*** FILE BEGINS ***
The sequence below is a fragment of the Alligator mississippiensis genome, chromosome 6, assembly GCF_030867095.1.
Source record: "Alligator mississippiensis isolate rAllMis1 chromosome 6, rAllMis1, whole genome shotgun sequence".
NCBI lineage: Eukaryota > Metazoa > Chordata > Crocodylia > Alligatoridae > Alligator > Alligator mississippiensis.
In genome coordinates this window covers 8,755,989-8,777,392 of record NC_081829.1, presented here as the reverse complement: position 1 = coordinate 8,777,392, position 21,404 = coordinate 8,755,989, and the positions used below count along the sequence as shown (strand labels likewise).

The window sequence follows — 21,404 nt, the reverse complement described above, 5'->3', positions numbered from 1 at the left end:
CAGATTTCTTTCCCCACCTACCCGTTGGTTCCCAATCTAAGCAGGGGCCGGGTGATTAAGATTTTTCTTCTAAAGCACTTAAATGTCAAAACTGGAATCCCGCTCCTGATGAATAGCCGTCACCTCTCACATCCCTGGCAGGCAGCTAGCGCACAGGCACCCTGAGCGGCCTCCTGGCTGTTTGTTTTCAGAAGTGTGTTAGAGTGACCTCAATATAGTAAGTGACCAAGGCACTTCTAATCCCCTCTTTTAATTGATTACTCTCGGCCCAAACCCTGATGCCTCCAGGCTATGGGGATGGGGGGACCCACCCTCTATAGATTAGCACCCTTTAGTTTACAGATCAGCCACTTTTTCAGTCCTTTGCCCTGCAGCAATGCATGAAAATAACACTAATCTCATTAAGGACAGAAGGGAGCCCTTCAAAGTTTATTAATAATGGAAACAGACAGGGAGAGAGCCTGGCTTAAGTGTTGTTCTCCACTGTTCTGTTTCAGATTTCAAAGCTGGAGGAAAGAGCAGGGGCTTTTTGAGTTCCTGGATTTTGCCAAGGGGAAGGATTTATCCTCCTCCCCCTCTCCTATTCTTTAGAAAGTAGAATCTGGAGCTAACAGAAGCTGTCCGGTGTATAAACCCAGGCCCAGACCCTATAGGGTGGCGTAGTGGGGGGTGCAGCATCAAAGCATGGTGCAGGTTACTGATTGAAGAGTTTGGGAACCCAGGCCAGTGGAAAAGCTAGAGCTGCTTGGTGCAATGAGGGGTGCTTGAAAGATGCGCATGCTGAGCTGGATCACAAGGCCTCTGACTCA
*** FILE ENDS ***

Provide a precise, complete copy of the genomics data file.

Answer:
The sequence below is a fragment of the Alligator mississippiensis genome, chromosome 6, assembly GCF_030867095.1.
Source record: "Alligator mississippiensis isolate rAllMis1 chromosome 6, rAllMis1, whole genome shotgun sequence".
NCBI lineage: Eukaryota > Metazoa > Chordata > Crocodylia > Alligatoridae > Alligator > Alligator mississippiensis.
In genome coordinates this window covers 8,755,989-8,777,392 of record NC_081829.1, presented here as the reverse complement: position 1 = coordinate 8,777,392, position 21,404 = coordinate 8,755,989, and the positions used below count along the sequence as shown (strand labels likewise).

The window sequence follows — 21,404 nt, the reverse complement described above, 5'->3', positions numbered from 1 at the left end:
CAGATTTCTTTCCCCACCTACCCGTTGGTTCCCAATCTAAGCAGGGGCCGGGTGATTAAGATTTTTCTTCTAAAGCACTTAAATGTCAAAACTGGAATCCCGCTCCTGATGAATAGCCGTCACCTCTCACATCCCTGGCAGGCAGCTAGCGCACAGGCACCCTGAGCGGCCTCCTGGCTGTTTGTTTTCAGAAGTGTGTTAGAGTGACCTCAATATAGTAAGTGACCAAGGCACTTCTAATCCCCTCTTTTAATTGATTACTCTCGGCCCAAACCCTGATGCCTCCAGGCTATGGGGATGGGGGGACCCACCCTCTATAGATTAGCACCCTTTAGTTTACAGATCAGCCACTTTTTCAGTCCTTTGCCCTGCAGCAATGCATGAAAATAACACTAATCTCATTAAGGACAGAAGGGAGCCCTTCAAAGTTTATTAATAATGGAAACAGACAGGGAGAGAGCCTGGCTTAAGTGTTGTTCTCCACTGTTCTGTTTCAGATTTCAAAGCTGGAGGAAAGAGCAGGGGCTTTTTGAGTTCCTGGATTTTGCCAAGGGGAAGGATTTATCCTCCTCCCCCTCTCCTATTCTTTAGAAAGTAGAATCTGGAGCTAACAGAAGCTGTCCGGTGTATAAACCCAGGCCCAGACCCTATAGGGTGGCGTAGTGGGGGGTGCAGCATCAAAGCATGGTGCAGGTTACTGATTGAAGAGTTTGGGAACCCAGGCCAGTGGAAAAGCTAGAGCTGCTTGGTGCAATGAGGGGTGCTTGAAAGATGCGCATGCTGAGCTGGATCACAAGGCCTCTGACTCA